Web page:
Unlike deadlocks, race conditions involve resources (such as files, buffers, and counters) that aren't managed by the Pthreads library. Often, a race condition involves a resource that you didn't realize was shared among your threads. For example, perhaps two threads called a nonreentrant routine from a system library, or executed some initialization code that you intended to be run only once. A subtler problem arises if a thread passes a pointer to its stack data as a parameter in a pthread_create call. Even though a thread's automatic data is supposed to be private, nothing prevents another thread from accessing it if you pass it its address! In other cases, you may be aware that a particular resource is shared by multiple threads, but you didn't get its synchronization right. For example, a thread might reference shared data after it has yielded the mutex that protects the data. 
Event Ordering
Because problems like deadlocks and race conditions can be intermittent, rearing up only once every hundred or so program runs, debugging a multithreaded program requires keener detective skills and more patience than you'd bring to a more traditional debugging session.
The ordering of the events performed collectively by a program's threads at run time becomes supremely important in debugging a multithreaded program. Unsynchronized access to shared data often works if events on that data don't collide. For instance, if Thread A performs an unsynchronized access of a resource it shares with Thread B before Thread B accesses the resource, there's no chance for a race condition to develop. However, if Thread B happens to access the resource while Thread A is still busy with it, a race condition will result. Now, the race condition may not cause an error every time it occurs. Sometimes your threads may, almost accidentally, come out of the race condition with the right answers.
To make matters worse, various things in your program's run-time environment, unrelated to the program itself, can impact the ordering of the program's events. Introducing a debugger, for instance, can cause the events to occur in an order that's different from the sequence they'd follow when the program is run in a production environment. Similarly, you may discover bugs as you move your program from one platform to another. The new platform's scheduling policy, performance, and system load could be different enough so that some tasks complete faster than others, thus disrupting the usual ordering of events that had up to that point concealed the bug.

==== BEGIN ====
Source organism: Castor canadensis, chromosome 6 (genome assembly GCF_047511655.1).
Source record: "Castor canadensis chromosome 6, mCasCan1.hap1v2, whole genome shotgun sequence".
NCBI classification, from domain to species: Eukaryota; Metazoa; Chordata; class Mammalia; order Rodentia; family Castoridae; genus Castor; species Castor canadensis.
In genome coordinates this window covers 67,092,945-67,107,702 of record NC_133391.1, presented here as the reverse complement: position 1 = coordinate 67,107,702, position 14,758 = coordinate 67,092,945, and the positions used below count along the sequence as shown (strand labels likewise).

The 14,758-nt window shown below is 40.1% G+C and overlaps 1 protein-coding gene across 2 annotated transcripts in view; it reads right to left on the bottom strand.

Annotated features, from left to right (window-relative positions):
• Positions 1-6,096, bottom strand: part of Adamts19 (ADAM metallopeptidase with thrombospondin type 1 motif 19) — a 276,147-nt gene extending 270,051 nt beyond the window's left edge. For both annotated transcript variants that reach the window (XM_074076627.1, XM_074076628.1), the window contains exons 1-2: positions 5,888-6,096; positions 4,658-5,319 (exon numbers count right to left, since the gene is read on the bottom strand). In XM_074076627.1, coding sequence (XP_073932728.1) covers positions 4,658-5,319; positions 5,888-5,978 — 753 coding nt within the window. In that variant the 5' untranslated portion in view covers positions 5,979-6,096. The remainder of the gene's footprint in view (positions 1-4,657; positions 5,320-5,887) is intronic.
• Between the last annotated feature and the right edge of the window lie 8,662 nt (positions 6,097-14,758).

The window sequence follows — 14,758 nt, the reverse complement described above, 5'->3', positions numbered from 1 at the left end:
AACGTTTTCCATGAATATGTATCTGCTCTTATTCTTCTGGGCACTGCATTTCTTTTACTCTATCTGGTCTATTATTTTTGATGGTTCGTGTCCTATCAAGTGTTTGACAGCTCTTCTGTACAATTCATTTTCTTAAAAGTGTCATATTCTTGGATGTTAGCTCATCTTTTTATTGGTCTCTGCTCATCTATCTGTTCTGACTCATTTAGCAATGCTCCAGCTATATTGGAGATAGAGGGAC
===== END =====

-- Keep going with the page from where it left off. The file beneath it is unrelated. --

Less Is Better
Remember, the roots of your program's race conditions and deadlocks are in its threads' use of shared data. If your threads share little data, you'll have little opportunity to create bugs that cause either of these problems. Moreover, because there is less synchronization overhead, your threads will run faster. The reduction in a program's complexity, as well as potential improvements in its performance, may make it worth your while to look at ways of localizing data access to specific threads and minimizing the program's overall synchronization needs.
Trace Statements
Regardless of the capabilities of your debugger, you can insert trace statements in your code to monitor your program's activities. A trace statement usually takes the form of a printf or a write to a log file. 
If your debugger does not have built-in thread support, trace statements may be your only means of monitoring what your threads are doing at the time of a deadlock. 
It's handy to define trace statements as macros that can be conditionally compiled based on the definition of a DEBUG symbol, as shown in Example 6-1. 
Example 6-1: Trace Statement (trace.c)
#define DPRINTF(x)    printf x
#define DPRINTF(x)
In our definition of DPRINTF, we allow a variable-sized argument list, as long as you surround the list with double parentheses: 
DPRINTF(("module com: start. %count, %size", count, size));
Where should you place trace statements? Trace statements are most useful when they are inserted at those places where deadlocks and race conditions usually occur. For the best payback, place them before and after each call to these functions: pthread_mutex_lock, pthread_mutex_unlock, pthread_cond_wait, and pthread_cond_signal. You can also use a trace statement at other points to track the ongoing status of your program: for instance, which modules have been executed and what the values of counters and key variables are. 
What sort of information should a trace statement print? You should include the name of the current routine at the very least, plus other information that is useful in that module's context. If the routine is called by only one thread, the routine name may suffice to identify the message. However, if the routine can be called by multiple threads, you must also include some sort of thread identification, particularly if you're logging to the monitor or a common log file. You may not be able to do this as neatly as you'd like. The Pthreads library doesn't provide thread IDs, only thread handles. You could, however, pull something together that works fairly well. You could print out the thread handle address, which does uniquely identify each thread, and cope with a bit of awkward reading in the trace output. Better yet, you could assign a meaningful string to each thread handle address, storing them in keys or in a global array of pointers to char